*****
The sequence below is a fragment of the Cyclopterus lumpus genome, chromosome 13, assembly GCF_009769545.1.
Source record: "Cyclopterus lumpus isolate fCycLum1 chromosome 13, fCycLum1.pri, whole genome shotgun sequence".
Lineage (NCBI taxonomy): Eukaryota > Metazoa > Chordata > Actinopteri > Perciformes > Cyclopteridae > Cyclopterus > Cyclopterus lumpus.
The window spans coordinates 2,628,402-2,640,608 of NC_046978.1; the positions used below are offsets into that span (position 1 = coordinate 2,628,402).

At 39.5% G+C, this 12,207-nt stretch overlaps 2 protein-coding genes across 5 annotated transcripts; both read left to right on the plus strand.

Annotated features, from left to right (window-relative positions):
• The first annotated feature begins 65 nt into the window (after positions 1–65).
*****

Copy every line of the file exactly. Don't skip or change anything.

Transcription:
The sequence below is a fragment of the Cyclopterus lumpus genome, chromosome 13, assembly GCF_009769545.1.
Source record: "Cyclopterus lumpus isolate fCycLum1 chromosome 13, fCycLum1.pri, whole genome shotgun sequence".
Lineage (NCBI taxonomy): Eukaryota > Metazoa > Chordata > Actinopteri > Perciformes > Cyclopteridae > Cyclopterus > Cyclopterus lumpus.
The window spans coordinates 2,628,402-2,640,608 of NC_046978.1; the positions used below are offsets into that span (position 1 = coordinate 2,628,402).

At 39.5% G+C, this 12,207-nt stretch overlaps 2 protein-coding genes across 5 annotated transcripts; both read left to right on the plus strand.

Annotated features, from left to right (window-relative positions):
• The first annotated feature begins 65 nt into the window (after positions 1–65).